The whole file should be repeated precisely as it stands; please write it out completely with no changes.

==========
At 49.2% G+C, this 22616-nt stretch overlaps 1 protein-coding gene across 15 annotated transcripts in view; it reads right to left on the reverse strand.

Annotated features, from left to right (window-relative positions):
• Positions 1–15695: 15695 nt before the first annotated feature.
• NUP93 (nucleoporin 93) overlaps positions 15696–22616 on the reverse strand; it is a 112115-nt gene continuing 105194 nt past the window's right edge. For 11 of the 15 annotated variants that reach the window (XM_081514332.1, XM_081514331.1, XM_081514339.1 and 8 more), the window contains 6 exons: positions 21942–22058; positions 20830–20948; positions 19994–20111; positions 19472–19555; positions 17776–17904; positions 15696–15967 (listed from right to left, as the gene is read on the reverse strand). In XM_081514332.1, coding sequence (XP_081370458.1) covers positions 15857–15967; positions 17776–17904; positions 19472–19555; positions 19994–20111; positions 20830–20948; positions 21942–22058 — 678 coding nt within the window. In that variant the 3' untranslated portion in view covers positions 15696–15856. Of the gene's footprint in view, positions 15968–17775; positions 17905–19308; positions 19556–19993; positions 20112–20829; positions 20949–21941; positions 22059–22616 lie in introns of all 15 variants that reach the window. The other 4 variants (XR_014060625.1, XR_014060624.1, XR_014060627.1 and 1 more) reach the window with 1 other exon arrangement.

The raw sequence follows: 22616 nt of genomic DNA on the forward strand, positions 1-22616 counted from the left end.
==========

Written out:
At 49.2% G+C, this 22616-nt stretch overlaps 1 protein-coding gene across 15 annotated transcripts in view; it reads right to left on the reverse strand.

Annotated features, from left to right (window-relative positions):
• Positions 1–15695: 15695 nt before the first annotated feature.
• NUP93 (nucleoporin 93) overlaps positions 15696–22616 on the reverse strand; it is a 112115-nt gene continuing 105194 nt past the window's right edge. For 11 of the 15 annotated variants that reach the window (XM_081514332.1, XM_081514331.1, XM_081514339.1 and 8 more), the window contains 6 exons: positions 21942–22058; positions 20830–20948; positions 19994–20111; positions 19472–19555; positions 17776–17904; positions 15696–15967 (listed from right to left, as the gene is read on the reverse strand). In XM_081514332.1, coding sequence (XP_081370458.1) covers positions 15857–15967; positions 17776–17904; positions 19472–19555; positions 19994–20111; positions 20830–20948; positions 21942–22058 — 678 coding nt within the window. In that variant the 3' untranslated portion in view covers positions 15696–15856. Of the gene's footprint in view, positions 15968–17775; positions 17905–19308; positions 19556–19993; positions 20112–20829; positions 20949–21941; positions 22059–22616 lie in introns of all 15 variants that reach the window. The other 4 variants (XR_014060625.1, XR_014060624.1, XR_014060627.1 and 1 more) reach the window with 1 other exon arrangement.

The raw sequence follows: 22616 nt of genomic DNA on the forward strand, positions 1-22616 counted from the left end.